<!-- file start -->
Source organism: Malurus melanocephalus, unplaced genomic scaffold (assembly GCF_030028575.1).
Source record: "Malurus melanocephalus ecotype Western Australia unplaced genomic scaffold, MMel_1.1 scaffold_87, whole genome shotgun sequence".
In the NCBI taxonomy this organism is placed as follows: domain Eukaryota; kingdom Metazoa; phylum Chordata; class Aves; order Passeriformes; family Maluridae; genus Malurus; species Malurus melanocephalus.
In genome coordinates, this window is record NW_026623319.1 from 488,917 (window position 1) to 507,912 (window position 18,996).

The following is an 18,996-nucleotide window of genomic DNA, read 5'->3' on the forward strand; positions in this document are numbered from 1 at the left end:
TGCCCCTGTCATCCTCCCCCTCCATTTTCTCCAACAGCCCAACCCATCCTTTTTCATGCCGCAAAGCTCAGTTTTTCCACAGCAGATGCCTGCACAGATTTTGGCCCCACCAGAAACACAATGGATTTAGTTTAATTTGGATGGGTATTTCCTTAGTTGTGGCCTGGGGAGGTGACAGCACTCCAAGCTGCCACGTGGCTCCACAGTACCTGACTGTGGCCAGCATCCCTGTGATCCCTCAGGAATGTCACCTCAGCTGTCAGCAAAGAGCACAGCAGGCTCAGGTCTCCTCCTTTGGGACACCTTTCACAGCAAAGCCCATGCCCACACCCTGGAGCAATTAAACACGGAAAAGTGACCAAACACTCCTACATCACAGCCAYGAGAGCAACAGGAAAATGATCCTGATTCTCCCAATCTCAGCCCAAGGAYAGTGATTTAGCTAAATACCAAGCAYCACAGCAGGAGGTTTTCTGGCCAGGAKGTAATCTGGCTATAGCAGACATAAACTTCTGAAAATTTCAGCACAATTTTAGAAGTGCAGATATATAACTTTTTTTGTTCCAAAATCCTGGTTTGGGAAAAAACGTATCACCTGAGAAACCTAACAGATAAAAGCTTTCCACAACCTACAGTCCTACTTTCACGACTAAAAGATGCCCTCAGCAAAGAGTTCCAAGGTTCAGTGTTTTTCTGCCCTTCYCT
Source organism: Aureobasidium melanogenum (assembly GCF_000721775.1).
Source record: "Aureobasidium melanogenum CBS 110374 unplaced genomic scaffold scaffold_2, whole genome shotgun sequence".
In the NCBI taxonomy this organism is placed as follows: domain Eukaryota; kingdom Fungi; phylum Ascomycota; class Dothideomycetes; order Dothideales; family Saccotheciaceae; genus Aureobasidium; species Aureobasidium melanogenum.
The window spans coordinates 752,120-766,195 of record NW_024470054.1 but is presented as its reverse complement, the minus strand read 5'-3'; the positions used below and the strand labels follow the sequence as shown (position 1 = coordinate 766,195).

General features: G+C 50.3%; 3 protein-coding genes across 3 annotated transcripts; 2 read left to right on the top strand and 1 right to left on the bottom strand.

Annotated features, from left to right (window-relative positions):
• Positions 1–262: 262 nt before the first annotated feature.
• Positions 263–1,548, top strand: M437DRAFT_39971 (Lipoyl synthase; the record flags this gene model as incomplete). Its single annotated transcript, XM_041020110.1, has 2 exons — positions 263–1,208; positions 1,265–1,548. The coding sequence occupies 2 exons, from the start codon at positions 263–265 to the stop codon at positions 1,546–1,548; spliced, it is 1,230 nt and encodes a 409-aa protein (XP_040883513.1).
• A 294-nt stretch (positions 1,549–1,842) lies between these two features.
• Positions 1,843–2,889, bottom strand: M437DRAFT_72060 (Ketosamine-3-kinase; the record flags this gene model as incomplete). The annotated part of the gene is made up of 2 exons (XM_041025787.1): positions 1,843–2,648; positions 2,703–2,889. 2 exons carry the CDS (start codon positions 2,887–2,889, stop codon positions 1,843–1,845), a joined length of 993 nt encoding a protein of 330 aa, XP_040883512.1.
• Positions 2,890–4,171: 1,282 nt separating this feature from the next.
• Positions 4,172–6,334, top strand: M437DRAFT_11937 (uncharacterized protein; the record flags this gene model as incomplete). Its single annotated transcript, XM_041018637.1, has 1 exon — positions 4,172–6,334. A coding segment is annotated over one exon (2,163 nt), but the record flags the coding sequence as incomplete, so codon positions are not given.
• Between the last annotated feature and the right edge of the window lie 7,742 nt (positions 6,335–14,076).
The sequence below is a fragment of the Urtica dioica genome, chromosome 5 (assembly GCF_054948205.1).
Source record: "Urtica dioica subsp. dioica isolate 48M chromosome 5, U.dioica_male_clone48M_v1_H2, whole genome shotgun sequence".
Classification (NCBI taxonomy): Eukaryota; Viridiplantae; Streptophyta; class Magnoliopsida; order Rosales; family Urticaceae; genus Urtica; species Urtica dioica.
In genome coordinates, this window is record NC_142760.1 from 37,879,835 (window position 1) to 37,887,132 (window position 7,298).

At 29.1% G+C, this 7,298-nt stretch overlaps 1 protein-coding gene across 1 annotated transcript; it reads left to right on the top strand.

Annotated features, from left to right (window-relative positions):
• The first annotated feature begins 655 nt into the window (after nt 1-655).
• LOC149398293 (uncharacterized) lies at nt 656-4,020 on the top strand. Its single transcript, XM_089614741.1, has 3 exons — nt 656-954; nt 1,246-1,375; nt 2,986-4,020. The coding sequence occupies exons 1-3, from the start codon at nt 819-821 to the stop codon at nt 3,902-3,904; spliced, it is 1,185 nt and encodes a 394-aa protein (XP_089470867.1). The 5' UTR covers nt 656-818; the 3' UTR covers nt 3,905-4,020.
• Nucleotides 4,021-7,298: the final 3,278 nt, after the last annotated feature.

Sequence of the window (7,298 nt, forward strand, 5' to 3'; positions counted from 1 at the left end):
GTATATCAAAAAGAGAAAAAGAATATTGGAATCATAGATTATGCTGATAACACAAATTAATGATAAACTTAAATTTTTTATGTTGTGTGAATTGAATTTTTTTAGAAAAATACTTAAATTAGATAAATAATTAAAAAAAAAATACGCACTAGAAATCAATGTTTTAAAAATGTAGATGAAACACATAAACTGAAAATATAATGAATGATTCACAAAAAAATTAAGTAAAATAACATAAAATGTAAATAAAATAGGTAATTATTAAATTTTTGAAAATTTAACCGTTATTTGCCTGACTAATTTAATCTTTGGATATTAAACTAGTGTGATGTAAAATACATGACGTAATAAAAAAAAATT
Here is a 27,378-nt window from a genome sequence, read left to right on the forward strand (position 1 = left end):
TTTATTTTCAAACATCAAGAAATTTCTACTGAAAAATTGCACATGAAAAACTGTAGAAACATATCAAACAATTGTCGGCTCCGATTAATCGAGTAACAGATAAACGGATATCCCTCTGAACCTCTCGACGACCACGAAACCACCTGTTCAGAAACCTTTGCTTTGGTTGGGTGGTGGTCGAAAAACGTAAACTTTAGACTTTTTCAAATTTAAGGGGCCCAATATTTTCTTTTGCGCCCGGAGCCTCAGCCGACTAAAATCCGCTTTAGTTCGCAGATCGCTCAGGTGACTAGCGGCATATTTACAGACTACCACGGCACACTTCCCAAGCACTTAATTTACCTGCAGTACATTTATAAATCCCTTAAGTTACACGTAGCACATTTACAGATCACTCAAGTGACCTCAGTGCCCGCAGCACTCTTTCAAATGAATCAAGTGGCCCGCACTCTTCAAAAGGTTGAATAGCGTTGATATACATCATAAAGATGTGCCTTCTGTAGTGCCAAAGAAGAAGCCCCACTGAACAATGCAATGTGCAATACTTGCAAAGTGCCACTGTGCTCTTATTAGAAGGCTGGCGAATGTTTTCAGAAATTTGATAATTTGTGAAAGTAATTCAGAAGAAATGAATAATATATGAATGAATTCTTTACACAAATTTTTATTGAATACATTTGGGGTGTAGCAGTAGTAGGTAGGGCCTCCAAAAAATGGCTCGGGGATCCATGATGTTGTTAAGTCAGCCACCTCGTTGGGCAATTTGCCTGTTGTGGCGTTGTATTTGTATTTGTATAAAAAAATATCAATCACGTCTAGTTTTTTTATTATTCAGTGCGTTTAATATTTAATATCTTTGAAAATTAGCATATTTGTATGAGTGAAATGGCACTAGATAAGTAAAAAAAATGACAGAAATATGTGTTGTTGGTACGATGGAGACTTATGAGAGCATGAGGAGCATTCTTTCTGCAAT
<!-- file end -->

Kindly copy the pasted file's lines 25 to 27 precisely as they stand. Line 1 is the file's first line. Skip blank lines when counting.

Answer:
Annotated features, from left to right (window-relative positions):
• The first annotated feature begins 655 nt into the window (after nt 1-655).
• LOC149398293 (uncharacterized) lies at nt 656-4,020 on the top strand. Its single transcript, XM_089614741.1, has 3 exons — nt 656-954; nt 1,246-1,375; nt 2,986-4,020. The coding sequence occupies exons 1-3, from the start codon at nt 819-821 to the stop codon at nt 3,902-3,904; spliced, it is 1,185 nt and encodes a 394-aa protein (XP_089470867.1). The 5' UTR covers nt 656-818; the 3' UTR covers nt 3,905-4,020.